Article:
Ross testified that the Department of Justice requested adding the citizenship question to the census form in late 2017 for the purpose of enforcing federal voting rights law, but evidence suggested that the Commerce Department asked for and played a part in drafting the Department of Justice request, the inspector general probe found.
It is a federal crime to make false statements before Congress. The results of the inspector general’s investigation were presented to the Justice Department during Trump’s administration, but department attorneys declined prosecution in January 2020.
The Supreme Court eventually blocked adding the query ahead of the 2020 census, but critics say that by pursuing the citizenship question, the Trump administration sought to suppress participation by noncitizens and minorities in the nation’s once-a-decade head count.
According to critics, the citizenship question was inspired by the late Republican redistricting expert Tom Hofeller, who had previously written that using citizen voting-age population instead of the total population for the purpose of redrawing of congressional and legislative districts could be advantageous to Republicans and non-Hispanic white people.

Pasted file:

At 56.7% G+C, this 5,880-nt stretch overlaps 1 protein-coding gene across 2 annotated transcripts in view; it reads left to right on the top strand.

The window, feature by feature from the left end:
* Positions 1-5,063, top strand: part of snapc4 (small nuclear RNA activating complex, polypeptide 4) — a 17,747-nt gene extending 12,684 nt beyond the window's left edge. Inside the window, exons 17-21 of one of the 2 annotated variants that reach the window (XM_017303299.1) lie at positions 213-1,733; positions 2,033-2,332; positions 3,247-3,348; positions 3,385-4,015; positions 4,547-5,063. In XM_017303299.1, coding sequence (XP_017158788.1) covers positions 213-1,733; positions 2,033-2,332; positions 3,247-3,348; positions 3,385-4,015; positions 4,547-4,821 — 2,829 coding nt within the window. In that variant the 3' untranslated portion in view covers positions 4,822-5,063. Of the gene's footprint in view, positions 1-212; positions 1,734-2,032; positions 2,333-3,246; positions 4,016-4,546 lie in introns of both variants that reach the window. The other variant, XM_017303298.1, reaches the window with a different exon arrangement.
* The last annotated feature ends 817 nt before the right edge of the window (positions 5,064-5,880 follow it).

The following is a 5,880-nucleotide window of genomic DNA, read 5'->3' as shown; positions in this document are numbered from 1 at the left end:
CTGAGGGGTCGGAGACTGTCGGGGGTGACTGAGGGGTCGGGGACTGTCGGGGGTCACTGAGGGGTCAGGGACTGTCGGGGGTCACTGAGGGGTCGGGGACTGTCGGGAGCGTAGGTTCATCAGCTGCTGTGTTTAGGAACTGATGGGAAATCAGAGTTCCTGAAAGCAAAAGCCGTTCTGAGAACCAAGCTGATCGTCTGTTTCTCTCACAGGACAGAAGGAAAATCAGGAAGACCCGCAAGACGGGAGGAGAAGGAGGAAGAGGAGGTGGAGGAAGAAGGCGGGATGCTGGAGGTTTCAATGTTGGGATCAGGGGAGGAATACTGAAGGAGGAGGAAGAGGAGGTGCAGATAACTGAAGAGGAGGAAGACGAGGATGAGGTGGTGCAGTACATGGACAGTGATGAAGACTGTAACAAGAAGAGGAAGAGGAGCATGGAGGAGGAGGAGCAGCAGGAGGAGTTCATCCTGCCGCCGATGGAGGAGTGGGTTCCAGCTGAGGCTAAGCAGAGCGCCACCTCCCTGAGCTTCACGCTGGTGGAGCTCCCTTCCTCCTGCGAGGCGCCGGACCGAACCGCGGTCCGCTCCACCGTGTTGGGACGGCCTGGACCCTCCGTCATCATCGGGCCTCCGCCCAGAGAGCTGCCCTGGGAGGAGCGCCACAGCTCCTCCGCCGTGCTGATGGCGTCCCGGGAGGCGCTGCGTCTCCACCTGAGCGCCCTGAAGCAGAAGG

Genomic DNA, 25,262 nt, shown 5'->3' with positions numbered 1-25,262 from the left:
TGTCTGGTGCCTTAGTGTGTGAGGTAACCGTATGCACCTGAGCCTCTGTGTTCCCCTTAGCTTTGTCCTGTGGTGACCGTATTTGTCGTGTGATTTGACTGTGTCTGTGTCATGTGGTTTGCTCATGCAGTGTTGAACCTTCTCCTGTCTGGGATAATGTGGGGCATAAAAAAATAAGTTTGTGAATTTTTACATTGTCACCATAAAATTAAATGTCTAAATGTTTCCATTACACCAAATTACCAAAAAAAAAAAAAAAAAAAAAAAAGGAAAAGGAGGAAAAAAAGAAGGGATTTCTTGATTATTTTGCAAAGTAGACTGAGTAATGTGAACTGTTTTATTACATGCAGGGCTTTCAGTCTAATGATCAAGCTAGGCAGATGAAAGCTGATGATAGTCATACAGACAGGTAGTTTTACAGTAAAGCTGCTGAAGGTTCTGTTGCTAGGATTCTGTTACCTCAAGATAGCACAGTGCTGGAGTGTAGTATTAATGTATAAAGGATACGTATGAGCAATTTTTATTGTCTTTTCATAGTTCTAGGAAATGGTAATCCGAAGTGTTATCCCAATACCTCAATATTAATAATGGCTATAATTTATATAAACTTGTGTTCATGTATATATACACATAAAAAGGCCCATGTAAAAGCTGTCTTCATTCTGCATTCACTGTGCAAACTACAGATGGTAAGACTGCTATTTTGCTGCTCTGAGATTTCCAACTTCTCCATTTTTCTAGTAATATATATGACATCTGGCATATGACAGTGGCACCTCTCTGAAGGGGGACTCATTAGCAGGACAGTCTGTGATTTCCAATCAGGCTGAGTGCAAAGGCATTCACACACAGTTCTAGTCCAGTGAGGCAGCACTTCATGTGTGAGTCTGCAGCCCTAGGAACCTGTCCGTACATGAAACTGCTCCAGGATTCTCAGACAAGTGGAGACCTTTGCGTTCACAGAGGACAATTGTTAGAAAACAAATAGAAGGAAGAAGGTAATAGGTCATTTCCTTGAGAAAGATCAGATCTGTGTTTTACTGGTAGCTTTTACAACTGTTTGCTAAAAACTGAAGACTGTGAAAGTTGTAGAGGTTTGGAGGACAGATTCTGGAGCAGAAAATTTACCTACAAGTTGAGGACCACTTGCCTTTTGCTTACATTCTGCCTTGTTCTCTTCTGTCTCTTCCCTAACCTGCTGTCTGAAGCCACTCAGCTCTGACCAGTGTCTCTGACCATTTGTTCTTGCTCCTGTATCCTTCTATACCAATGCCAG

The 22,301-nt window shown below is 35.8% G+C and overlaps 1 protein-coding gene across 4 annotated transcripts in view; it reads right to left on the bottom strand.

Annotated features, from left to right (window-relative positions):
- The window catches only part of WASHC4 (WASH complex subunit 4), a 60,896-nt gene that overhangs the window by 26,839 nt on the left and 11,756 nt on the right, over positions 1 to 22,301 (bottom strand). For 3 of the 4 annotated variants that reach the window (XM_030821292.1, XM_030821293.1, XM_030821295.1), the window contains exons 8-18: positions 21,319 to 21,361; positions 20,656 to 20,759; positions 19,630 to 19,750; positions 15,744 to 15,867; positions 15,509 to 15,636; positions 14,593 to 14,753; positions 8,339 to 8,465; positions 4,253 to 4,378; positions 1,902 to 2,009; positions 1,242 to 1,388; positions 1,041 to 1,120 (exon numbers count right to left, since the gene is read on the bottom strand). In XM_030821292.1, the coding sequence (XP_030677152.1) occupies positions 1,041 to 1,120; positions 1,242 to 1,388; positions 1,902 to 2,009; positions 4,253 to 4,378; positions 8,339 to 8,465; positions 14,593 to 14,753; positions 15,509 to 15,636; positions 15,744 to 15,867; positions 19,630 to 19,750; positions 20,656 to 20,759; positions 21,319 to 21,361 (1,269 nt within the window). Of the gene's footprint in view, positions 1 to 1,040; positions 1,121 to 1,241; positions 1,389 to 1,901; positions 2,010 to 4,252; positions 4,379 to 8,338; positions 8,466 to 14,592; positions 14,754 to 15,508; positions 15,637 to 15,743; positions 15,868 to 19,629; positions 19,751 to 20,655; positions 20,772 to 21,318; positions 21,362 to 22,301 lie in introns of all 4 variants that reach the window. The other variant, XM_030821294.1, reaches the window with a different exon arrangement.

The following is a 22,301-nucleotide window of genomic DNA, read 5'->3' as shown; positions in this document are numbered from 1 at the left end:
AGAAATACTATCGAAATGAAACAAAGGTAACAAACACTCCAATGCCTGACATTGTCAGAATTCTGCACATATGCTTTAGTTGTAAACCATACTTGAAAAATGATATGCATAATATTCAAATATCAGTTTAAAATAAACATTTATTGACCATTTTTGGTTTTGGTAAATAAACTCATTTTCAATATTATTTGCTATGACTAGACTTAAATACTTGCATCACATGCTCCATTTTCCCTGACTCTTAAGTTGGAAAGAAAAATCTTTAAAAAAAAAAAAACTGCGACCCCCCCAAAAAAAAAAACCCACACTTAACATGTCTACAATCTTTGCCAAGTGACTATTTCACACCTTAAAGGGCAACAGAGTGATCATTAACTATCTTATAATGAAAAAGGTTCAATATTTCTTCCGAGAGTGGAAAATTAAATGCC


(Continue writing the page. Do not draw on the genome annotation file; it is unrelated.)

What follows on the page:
A spokeswoman for the Democratic-led House Committee on Oversight and Reform said in a statement Tuesday that the decision to decline prosecution by Department of Justice attorneys in Trump’s administration raised questions “about whether there was inappropriate political interference in the declination decision.”
“This is especially true because senior officials in the Justice Department under the previous Administration were implicated in the illegal effort to add the citizenship question to the 2020 Census,” said Emma Dulaney, the spokeswoman.
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